I've been thoroughly enjoying the documentary film How Much Does Your Building Weigh, Mr. Foster? about architect Norman Foster

There's a great passage in the beginning about the Hearst Tower (2007). As Foster himself outlined the challenge: "it's a very, very small tower amongst the most extraordinary collection of mega-towers. And how do you make this tower have a presence when it's physically so small?"

Sculptor Anish Kapoor has a fascinating insight into this question:

Scale – in a way – is not the same thing as size. Scale is a quantity of somewhat abstract proportions. It bears a relationship at one level to the body. But it bears a bigger relationship to the imagination. The way, if you like, the pyramids in Egypt do. They remain – whatever you do: you walk up them, you walk round them – they remain the scale they are. Which is somehow bigger than what they really are.

I love that insight: that the successful artist is not having a conversation only with the objective circumstances of the world; but rather, more meaningfully, with the imaginations of their audience.

The Hearst Tower, New York City

The Hearst Tower, New York City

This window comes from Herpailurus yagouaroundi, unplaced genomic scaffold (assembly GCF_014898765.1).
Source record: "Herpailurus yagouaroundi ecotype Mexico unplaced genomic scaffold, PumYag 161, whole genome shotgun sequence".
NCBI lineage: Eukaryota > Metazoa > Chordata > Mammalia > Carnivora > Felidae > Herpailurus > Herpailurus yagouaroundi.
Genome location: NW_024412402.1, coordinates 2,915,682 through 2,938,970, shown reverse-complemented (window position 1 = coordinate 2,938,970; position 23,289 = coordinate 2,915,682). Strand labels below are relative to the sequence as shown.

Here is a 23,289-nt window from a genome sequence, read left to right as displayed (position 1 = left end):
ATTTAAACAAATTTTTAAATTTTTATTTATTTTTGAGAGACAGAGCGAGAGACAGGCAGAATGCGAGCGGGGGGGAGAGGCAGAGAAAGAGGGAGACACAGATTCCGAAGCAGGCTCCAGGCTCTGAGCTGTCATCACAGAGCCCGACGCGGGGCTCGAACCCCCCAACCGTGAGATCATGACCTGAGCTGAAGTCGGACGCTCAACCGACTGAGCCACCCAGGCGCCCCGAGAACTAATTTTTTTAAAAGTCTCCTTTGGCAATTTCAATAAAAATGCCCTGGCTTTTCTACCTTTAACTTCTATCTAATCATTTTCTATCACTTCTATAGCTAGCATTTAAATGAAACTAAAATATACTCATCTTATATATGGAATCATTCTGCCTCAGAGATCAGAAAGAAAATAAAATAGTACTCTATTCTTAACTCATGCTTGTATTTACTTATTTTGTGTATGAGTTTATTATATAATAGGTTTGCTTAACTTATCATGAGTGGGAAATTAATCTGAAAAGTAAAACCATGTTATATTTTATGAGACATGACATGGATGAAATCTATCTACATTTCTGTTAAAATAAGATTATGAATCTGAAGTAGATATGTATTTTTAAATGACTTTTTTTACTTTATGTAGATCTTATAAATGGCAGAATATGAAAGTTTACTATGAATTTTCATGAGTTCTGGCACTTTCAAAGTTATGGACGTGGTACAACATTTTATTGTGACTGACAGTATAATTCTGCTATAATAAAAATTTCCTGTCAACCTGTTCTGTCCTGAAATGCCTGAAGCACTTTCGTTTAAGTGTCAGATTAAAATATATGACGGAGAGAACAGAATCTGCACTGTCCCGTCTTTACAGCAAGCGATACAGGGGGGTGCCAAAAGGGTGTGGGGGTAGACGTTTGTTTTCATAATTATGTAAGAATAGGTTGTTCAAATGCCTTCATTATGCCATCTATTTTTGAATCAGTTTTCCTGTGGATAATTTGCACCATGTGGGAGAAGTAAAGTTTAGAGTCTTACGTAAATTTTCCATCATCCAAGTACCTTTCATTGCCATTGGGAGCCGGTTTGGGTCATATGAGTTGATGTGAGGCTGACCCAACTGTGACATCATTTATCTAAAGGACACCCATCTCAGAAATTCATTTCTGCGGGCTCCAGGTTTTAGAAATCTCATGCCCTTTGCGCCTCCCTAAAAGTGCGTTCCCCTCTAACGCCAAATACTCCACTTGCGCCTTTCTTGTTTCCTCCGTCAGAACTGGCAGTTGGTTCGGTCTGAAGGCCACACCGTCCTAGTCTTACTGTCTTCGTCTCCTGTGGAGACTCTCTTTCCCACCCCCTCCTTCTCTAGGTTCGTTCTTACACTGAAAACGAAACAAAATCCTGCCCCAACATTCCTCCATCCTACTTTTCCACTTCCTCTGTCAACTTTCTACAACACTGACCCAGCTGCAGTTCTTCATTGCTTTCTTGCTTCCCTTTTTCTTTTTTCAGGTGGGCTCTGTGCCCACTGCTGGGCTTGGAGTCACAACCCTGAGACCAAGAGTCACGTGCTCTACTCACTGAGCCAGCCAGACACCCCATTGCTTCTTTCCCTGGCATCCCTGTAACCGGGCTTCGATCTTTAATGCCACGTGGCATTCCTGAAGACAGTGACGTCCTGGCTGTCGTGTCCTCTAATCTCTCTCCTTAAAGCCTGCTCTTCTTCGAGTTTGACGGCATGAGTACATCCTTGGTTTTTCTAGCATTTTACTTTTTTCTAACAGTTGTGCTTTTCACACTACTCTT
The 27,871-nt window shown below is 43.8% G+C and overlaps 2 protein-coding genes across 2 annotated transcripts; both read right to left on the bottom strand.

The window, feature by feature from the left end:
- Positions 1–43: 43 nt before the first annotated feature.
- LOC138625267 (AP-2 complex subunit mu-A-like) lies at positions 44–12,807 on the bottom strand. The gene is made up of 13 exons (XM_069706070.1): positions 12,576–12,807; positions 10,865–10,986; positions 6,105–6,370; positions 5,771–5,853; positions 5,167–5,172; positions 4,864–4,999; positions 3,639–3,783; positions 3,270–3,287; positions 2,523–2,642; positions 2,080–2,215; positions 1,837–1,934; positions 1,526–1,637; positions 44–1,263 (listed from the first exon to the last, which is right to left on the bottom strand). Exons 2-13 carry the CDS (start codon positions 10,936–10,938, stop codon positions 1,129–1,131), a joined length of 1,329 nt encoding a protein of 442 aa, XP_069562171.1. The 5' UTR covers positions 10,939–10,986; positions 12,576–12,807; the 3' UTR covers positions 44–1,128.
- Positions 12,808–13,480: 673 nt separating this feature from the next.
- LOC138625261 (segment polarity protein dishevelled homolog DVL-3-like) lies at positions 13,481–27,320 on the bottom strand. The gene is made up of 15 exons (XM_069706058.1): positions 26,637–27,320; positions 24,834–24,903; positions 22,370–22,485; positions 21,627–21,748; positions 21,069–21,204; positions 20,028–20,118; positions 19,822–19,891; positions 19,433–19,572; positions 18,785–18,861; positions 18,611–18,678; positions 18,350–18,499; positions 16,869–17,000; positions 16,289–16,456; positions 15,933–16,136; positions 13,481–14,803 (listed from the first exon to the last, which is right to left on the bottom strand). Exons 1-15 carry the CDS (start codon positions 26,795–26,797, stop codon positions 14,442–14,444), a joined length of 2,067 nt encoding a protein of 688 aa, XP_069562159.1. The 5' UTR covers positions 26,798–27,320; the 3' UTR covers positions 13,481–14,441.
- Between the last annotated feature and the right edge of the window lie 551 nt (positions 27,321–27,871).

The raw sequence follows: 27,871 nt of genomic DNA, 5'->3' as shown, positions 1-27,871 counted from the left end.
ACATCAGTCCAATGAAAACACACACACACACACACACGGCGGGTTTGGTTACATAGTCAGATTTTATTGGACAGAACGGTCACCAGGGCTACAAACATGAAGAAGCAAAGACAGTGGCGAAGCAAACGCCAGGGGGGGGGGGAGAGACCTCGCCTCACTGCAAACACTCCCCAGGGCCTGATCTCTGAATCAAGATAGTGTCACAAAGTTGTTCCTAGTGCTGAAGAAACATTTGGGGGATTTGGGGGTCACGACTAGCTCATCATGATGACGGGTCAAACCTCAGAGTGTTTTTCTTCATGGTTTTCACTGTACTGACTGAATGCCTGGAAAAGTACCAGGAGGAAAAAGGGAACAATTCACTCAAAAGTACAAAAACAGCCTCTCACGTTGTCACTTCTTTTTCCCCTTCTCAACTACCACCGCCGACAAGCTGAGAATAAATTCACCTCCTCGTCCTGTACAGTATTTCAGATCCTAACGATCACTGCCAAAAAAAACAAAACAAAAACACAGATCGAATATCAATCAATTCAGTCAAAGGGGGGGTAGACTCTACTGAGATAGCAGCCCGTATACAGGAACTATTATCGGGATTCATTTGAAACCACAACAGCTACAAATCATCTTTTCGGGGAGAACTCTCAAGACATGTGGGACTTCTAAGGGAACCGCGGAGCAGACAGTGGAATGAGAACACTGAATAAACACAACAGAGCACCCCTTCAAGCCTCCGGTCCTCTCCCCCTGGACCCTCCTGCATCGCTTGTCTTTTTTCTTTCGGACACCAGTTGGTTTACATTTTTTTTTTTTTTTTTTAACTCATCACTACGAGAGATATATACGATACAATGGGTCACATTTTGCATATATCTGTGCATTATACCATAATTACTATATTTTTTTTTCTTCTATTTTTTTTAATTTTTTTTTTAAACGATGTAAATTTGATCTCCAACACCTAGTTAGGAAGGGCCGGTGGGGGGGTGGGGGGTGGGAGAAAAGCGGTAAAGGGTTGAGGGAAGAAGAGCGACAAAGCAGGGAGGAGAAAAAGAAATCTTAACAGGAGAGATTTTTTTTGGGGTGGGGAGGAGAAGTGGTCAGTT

Critic Paul Goldberger has called Foster "the Mozart of modernism"; and in the film's view of him – particularly in his restlessness with conventional decisions – he reminds of Steve Jobs: the inversion of the relationship between the decisions made for functional reasons and those for aesthetic; or, rather, the understanding that the functional is incomplete without the aesthetic.

The film does an good job of outlining Foster's particular sensibility: his striving for space; his sense of drama; his interest in sustainability; his global perspective; the relationship between the scale of his buildings, the world around them, and our own presence. "I believe that the infrastructure of spaces, connections, the public domain – the kind of urban glue that binds the buildings together – is more important than any one building." Well worth seeing.